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Former Sen. Al Franken this week said it would be “tempting” to run for office again. The Minnesota Democrat resigned in 2018 amid pressure from his own party after multiple accusations of sexual misconduct. “I don’t know,” Franken told the Washington Post’s Jonathan Capehart in a video interview published Wednesday. “I certainly loved my time in the Senate, I love the job, I got a lot done. I was able to accomplish things I couldn’t accomplish anywhere else, I don’t think, so yeah, it would be tempting to try to do that again.”Franken, who was a writer and cast member on “Saturday Night Live” in the 1970s to the ‘90s, was elected to the U.S. Senate in 2008. 
Comedian Al Franken performs at Atlanta Symphony Hall on October 09, 2021 in Atlanta, Georgia. (Photo by R. Diamond/Getty Images)
(Photo by R. Diamond/Getty Images)AL FRANKEN MOUNTS COMEDY TOUR COMEBACK, TALKS CANCEL CULTURE COMEBACK, TALKS ‘CANCEL CULTURE’ AND THE IMPORTANCE OF DUE PROCESSNine of about three dozen Democratic senators who called for Franken’s resignation later said they regretted their decisions and Franken has said he feels he should have been allowed an ethics investigation. His resignation came at the height of the #MeToo movement. He has said he regrets his decision.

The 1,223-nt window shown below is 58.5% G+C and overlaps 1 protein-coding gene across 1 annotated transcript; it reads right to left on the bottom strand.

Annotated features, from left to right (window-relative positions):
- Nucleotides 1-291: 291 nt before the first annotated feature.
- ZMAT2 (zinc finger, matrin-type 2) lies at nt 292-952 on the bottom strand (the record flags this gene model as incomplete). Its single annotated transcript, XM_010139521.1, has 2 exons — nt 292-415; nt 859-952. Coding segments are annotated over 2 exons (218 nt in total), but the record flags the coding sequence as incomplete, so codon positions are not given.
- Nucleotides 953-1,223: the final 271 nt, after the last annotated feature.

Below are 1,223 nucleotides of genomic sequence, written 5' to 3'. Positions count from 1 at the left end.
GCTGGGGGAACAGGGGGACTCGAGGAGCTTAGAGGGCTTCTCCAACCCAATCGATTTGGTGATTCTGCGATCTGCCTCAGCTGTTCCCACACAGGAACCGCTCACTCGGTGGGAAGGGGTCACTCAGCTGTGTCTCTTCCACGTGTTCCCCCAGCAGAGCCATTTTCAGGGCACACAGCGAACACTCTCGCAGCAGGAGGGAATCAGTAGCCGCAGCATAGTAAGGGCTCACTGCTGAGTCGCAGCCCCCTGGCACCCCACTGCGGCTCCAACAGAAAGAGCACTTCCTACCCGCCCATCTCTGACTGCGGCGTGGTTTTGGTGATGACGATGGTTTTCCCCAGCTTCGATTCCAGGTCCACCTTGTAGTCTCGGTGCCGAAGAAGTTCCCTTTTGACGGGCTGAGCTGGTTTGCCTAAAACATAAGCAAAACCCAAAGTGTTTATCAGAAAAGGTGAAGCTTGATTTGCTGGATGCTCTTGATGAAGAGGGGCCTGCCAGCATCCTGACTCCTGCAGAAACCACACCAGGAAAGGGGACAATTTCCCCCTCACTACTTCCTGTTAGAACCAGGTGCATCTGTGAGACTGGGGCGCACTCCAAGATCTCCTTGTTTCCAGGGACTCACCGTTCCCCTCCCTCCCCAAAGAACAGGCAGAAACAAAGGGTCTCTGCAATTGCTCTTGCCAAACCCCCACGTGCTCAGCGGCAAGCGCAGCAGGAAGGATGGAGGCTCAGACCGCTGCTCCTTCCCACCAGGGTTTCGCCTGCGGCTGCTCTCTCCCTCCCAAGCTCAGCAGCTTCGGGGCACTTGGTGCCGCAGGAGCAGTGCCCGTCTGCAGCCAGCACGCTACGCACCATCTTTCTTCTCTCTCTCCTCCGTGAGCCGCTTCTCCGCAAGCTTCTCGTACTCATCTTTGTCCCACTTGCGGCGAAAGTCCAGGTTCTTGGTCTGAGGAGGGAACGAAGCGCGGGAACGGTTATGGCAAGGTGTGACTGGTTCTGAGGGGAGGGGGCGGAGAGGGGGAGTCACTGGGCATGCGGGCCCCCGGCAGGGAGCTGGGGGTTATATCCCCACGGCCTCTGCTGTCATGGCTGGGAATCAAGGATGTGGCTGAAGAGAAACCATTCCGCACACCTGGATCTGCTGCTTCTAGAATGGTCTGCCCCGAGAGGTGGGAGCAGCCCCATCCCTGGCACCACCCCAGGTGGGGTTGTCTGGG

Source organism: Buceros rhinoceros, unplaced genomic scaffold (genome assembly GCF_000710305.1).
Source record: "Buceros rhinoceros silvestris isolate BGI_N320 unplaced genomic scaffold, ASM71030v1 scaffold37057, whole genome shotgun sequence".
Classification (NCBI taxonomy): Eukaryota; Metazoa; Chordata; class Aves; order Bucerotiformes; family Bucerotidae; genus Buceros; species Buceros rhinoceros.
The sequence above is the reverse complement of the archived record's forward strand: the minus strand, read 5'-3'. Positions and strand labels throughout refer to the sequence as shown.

Then-Sen. Al Franken, D-Minn., leaves the Democratic Senate Policy luncheon in the Capitol on December 12, 2017. (Photo By Tom Williams/CQ Roll Call)
(Photo By Tom Williams/CQ Roll Call)Franken was accused by radio host Leeann Tweeden of kissing her against her will during a USO tour in 2006. A photo also emerged of Franken smiling as he appeared to pretend to touch Tweeden’s breasts while she was sleeping. Several other women also accused him of inappropriate touching. Franken apologized to Tweeden but denies the other allegations. CLICK HERE TO GET THE FOX NEWS APPThe humorist, who has spent the last few months on a comedy tour, said he’s “only 70.” He noted that Sen. Chuck Grassley, R-Iowa, is 88 and is running for re-election and joked he has plenty of time to make his decision.  Last fall, in another interview Franken said he was “keeping” his options “open.””Right now my focus is on doing this (tour) and doing other stuff that is more politically blatant,” he told Massachusetts newspaper The Republican. Fox News’ Jessica Napoli contributed to this report. 

Democrats scramble to reverse course on COVID restrictions ahead of midterms